increased competition from Asia and
steep health care costs and high costs
for raw materials.
The automaker reported a third-quar-
ter loss of $284 million last month, and
Ford said he will complete a restructur-
ing plan in December and announce
"significant" U.S. plant closings in Janu-
ary and layoffs affecting salaried work-
ers and hourly workers represented by
the United Auto Workers.
A day after rival General Motors
Corp. said it would eliminate 30,000
jobs and close all or part of 12 facili-
ties, Ford declined to provide details
on his company's restructuring plan.
"Restructuring alone won't bring
success. It's something we have to do.
We will address it. We have plans in
place to do it," Ford said. "But frank-
ly, that's not something the customer
much cares about. The customer wants
the latest and greatest technology. The
customer wants leadership in tech-
nologies that are going to make their
lives better."

THIS DAY

.. ,

In Daily

History

Ann Arbor Police
crack down on
fraternities
Nov. 23, 1991 - In an effort to reduce
the consumption of alcohol by minors,
the State Liquor Commission has pro-
vided the Ann Arbor Police Department
with funding to enforce alcohol policies
on campus.
Representatives from the Greek system
say they are feeling pressure to curb alco-
hol consumption at fraternity parties.
"We are under pressure from the
national system (and) the State Liquor
Commission," said Cyndi Mueller, the
judicial vice president of the Panhellenic
Association. "A lot of sorority members
are aware of the need for a policy."
The Interfraternity Council has cre-

BACON
Continued from page 1A
them from moral harm. With few exceptions,
unmarried women were required to live in Uni-
versity-approved all-female housing, where they
were subject to strict curfews and dress codes, and
where University officials could scrutinize their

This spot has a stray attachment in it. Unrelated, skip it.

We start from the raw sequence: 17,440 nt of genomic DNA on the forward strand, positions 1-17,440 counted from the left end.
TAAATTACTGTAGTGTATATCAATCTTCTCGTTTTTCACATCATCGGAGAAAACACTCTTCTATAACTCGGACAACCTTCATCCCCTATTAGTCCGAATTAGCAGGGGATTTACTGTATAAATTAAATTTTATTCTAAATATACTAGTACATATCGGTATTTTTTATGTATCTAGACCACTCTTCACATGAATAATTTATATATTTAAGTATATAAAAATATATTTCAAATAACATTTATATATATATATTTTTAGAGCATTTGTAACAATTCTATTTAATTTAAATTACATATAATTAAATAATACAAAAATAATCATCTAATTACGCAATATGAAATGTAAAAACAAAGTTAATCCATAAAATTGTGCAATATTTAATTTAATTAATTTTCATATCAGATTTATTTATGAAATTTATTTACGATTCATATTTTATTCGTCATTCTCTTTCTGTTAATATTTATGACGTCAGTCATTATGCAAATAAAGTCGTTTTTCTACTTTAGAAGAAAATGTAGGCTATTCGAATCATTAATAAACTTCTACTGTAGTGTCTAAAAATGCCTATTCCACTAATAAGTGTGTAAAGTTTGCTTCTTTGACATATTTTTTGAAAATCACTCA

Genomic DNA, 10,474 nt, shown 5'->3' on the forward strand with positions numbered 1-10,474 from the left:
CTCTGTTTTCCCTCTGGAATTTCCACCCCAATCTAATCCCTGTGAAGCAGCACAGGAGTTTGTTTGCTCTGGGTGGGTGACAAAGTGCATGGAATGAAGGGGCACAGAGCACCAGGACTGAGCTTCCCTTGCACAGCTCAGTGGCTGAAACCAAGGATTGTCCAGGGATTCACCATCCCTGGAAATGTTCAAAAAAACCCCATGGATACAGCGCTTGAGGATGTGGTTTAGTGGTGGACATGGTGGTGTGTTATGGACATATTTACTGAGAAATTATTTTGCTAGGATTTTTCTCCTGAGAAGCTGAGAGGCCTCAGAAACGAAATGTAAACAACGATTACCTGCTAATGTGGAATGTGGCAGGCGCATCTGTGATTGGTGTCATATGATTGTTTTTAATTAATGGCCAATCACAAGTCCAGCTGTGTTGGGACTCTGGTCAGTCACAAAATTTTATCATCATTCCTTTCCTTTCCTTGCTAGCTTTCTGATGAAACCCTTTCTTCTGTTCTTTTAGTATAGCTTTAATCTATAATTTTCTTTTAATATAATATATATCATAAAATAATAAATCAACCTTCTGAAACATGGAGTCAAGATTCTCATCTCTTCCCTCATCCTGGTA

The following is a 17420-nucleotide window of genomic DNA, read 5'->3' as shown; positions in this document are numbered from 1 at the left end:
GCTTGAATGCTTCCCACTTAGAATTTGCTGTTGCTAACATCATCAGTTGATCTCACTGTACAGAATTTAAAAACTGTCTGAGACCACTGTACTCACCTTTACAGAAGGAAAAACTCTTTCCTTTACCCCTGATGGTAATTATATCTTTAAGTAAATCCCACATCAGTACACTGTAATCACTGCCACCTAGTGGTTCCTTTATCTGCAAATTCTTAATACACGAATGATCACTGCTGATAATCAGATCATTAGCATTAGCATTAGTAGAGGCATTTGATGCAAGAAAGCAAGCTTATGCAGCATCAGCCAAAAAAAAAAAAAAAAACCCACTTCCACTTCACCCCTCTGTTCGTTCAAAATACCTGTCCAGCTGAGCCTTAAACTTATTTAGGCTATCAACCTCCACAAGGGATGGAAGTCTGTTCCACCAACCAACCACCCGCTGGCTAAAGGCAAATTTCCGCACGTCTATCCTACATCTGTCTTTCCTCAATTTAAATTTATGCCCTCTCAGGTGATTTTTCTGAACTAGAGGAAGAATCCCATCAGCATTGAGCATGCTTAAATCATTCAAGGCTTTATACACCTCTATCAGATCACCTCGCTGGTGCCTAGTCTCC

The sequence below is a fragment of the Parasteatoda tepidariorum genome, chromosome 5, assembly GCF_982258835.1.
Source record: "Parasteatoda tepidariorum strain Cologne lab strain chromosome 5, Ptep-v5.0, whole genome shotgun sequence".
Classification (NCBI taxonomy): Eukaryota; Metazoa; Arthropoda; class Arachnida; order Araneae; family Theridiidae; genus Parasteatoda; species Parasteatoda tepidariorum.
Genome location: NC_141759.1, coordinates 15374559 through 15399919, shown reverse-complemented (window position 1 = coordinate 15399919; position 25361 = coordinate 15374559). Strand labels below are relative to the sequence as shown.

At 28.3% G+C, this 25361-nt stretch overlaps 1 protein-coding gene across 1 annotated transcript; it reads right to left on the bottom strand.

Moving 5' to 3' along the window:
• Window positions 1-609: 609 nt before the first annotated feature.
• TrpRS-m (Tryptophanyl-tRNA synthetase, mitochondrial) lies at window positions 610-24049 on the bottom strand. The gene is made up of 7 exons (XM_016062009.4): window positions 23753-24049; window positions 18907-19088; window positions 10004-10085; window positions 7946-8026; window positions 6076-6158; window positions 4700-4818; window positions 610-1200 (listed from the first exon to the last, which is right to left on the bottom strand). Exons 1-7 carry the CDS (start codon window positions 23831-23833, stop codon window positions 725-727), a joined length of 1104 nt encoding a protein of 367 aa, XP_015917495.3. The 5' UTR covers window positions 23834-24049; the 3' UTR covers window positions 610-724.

dates and visitors. These methods, Steneck noted,,
were then common on campuses across the nation
and widely popular with parents.
But as the decade went on and the '60s
approached, students grew increasingly discon-
tented with what they saw as the University's
intrusive approach to their personal lives. And
Bacon, in particular, became a target of their pro-
test. Chief among the students' complaints was
Bacon's alleged practice of discouraging white
women from dating men of other races.
"None of this was new," Steneck said. "Dean
Bacon was enforcing it at a time when the cul-
tural mores were changing, the Baby Boomers
were arriving on campus, and the students just
weren't going to have this. It just no longer was
rational or reasonable."
Eventually, a group of Michigan Daily editors
and other students, led by then-Daily editor Tom

Hayden, gathered accusations and evidence from
female alumni - including complaints that Bacon
had severely punished women for visiting with
black men after hours and had written to a white
freshman's mother to inform her that her daughter
had been dating black men - and in 1961 pre-
sented them to the administration.
Within months, the University established
a committee, led by Law School Prof. John
Reed, to examine its relationship with students.
The committee's report recommended a sea
change in the University's philosophy toward
student life - beginning with the elimination
of Bacon's position. In September 1961, after
months of controversy and uproar from alumni,
Bacon resigned from her post and took up teach-
ing in the English department.
"The Reed Report was the foundation of the
place of students at the University today," Steneck
said. "They felt wholesale change was necessary
in the relationship between the University and
students, including dismantling the offices of the